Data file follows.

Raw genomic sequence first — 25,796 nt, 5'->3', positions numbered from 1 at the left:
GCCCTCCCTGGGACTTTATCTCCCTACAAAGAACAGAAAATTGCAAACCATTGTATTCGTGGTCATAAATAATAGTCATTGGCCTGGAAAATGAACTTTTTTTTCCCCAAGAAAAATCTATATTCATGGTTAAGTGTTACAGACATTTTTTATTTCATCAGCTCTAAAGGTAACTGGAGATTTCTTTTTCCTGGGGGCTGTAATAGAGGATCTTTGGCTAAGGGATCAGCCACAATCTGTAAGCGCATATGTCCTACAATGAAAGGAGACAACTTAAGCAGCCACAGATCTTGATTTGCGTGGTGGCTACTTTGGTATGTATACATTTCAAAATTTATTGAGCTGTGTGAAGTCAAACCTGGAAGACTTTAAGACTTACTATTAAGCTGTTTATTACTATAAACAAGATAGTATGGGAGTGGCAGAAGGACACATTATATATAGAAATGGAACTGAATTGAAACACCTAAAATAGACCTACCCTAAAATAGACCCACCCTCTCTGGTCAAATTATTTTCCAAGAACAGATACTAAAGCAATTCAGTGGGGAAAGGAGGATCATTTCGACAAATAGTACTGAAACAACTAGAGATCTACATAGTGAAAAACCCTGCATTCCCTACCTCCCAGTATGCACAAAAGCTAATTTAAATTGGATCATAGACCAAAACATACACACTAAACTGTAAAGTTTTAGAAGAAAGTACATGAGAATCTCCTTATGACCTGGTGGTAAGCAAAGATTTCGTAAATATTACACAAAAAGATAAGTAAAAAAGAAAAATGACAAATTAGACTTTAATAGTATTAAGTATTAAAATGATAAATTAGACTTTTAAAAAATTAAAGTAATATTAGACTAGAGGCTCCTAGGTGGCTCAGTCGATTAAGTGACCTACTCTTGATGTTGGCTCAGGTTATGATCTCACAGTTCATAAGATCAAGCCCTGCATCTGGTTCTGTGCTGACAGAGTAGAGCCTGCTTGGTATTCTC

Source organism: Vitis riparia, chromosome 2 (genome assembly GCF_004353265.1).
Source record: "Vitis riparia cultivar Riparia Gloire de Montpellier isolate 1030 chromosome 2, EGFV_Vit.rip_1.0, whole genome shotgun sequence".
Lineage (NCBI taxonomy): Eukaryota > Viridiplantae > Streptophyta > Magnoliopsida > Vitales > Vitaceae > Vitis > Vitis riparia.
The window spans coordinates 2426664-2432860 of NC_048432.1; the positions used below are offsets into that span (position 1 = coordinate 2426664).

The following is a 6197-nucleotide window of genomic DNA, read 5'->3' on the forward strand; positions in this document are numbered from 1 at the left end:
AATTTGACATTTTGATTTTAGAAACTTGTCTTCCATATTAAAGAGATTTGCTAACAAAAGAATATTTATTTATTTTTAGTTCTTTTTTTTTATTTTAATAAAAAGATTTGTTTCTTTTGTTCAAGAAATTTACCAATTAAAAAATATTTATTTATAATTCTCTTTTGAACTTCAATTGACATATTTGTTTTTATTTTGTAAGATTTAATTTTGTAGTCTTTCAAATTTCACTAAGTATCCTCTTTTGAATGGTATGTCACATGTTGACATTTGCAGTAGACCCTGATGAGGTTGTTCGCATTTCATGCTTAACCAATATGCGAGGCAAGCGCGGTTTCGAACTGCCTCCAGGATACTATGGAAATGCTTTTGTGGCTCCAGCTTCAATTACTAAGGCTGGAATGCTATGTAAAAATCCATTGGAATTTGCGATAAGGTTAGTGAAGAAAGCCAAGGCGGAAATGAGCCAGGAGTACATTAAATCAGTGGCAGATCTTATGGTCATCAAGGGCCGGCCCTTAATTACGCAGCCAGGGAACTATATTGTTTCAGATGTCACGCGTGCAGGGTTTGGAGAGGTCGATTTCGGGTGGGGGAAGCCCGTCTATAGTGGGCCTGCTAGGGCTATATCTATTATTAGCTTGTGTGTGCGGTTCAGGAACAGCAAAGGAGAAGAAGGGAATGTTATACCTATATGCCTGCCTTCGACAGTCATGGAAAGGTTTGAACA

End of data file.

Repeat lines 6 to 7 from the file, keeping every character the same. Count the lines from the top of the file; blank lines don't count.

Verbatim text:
The window spans coordinates 2426664-2432860 of NC_048432.1; the positions used below are offsets into that span (position 1 = coordinate 2426664).

The following is a 6197-nucleotide window of genomic DNA, read 5'->3' on the forward strand; positions in this document are numbered from 1 at the left end: